Some of the people posting to this mailing list don't seem to understand how
to write a decent, readable reply to a mailing list thread. This makes for
far more noise than signal, as people wade through six copies of the
foundation-l footer or eight old and irrelevant replies trying to find the
content of the reply to the previous message.
The Toolserver wiki has a fantastic page that explains how to reply to a
mailing list thread the Right Way. If you suspect you've been Doing It
Wrong, please have a read.
David Castor writes:
The use of these logos are thus the only thing standing in the way of
> stating that all material from Swedish Wikipedia can be freely reused,
> without any further permission.
Is there any obvious legal problem with stating that (for example) "All
material from Swedish Wikipedia may be freely reused, without further
permission, with the exception of the Wikimedia trademarks and copyrighted
logos, for which separate, specific permission for reuse must be sought"?
Yes, that is a longer sentence. But in my experience the kinds of people who
agonize over copyright permissions are uniformly capable of parsing longer
Note that my suggestion handily dodges the need to instruct anyone about
whether the Wikipedia image in the corner of the page is freely licensed for
reuse. It also avoids the need to explain to someone what constitutes part
of the user interface and what doesn't. It also doesn't require a
non-law-trained user to parse issues of trademark versus copyright. So in
fact it is a simpler, user-friendlier solution that seems consistent with
David's statement of what Swedish Wikipedians want to be able to do.
In a message dated 4/1/2010 5:28:50 AM Pacific Daylight Time,
> Lets get back to one point : terms of service.
> We are talking about copyright here the whole time, but the contract
> agreement in the terms of service are much more binding, they override
> your copyright.>>
No they do not. We've already been through this before. Any terms of
service purporting to copyright things in the PD is null and void. We can
ignore any interpretation that such a database exerts a new right to copyright a
> If the terms of service do not allow mass database extraction, WP is
> violating that on a large scale. >>
If the provider is violating common sense and decency, we can ignore their
terms of service.
And who is stating "mass database extraction" except you? AFAIK, the
lat/long points were entered more or less haphazardly from various sources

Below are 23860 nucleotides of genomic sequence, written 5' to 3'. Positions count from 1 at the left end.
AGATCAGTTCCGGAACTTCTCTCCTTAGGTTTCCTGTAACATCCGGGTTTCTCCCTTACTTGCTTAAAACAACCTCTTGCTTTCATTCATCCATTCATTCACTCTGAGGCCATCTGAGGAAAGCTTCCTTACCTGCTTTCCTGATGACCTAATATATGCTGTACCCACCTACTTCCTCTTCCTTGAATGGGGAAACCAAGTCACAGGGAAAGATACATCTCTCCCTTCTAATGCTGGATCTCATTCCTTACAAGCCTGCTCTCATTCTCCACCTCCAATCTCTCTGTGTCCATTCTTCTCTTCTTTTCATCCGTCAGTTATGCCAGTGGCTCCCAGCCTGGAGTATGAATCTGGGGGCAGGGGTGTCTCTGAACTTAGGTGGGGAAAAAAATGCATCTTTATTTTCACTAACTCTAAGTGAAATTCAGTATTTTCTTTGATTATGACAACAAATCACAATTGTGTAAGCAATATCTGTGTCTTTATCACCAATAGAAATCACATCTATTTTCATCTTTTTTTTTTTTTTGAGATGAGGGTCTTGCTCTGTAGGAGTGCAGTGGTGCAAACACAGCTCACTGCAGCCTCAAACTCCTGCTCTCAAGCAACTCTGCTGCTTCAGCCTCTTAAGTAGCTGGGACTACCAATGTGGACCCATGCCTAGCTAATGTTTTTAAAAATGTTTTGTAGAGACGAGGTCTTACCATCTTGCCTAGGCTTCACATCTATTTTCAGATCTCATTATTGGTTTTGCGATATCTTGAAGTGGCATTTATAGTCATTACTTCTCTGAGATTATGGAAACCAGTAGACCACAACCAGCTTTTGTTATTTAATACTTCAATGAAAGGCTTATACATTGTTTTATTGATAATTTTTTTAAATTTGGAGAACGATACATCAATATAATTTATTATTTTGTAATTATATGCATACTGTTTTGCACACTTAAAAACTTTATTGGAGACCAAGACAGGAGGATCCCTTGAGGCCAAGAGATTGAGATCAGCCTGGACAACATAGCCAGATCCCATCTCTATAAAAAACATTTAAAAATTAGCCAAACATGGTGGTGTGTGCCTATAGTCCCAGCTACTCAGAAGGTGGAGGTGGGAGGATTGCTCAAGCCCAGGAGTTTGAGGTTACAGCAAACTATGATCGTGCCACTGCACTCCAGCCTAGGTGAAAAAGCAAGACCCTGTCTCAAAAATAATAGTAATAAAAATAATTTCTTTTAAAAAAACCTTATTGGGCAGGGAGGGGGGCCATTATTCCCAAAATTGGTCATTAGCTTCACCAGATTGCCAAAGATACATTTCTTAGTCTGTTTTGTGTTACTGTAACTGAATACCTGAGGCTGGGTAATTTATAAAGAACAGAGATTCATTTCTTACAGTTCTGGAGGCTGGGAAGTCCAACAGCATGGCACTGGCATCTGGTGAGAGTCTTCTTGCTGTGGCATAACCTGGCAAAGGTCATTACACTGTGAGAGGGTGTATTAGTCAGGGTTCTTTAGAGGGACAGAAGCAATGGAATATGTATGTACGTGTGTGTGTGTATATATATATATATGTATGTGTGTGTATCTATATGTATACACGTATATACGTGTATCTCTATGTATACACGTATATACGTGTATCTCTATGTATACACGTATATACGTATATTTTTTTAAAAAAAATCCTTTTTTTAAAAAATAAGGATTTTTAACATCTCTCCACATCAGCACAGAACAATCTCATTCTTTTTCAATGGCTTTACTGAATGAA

> The online maps are provided to you under very strict rules and to
> access them you must agree to them.
> The whole idea of many map providers is that you can only view these
> great maps using their software and their software keys. >>
"Maps" are not "Points". You're setting up an argument quite different
from that with which you started. They aren't "great maps", they're awful maps
:) Explain your bias! Do you work for Google Maps and are just here
trolling us? What's a software key to using a map? Are you suggesting that some
of our maps are extracted from non-public sources? But again stick to
points or stick to maps, don't meander all over the board.
> If wikipedia is condoning a mass import of data from such a source
> that goes against that contract, how can you justify it? How can other
> people trust the judgement of wikipedia on this issue? >>
Any contract that requires you to do something which is against the letter
or spirit of the law is null and void, at least in that portion.
> What if we start to write articles about street and include all the
> buildings and boring parts of the streets in the WP or some
> subproject, where would it stop? What would protect a database of
> streets against such a swarm of fact collectors?
It wouldn't stop. Nothing would protect a database of streets against
"fact" collectors. That is because facts cannot be copyright (repeat one
hundred times on the blackboard in your own blood).
By the way, many genealogical publications were quite annoyed when Ancestry
decided to simply scan and index thousands of "copyrighted" books which
were merely collections of "facts" (so and so married so and so and died and
was buried here, etc etc), without permission, license or payment.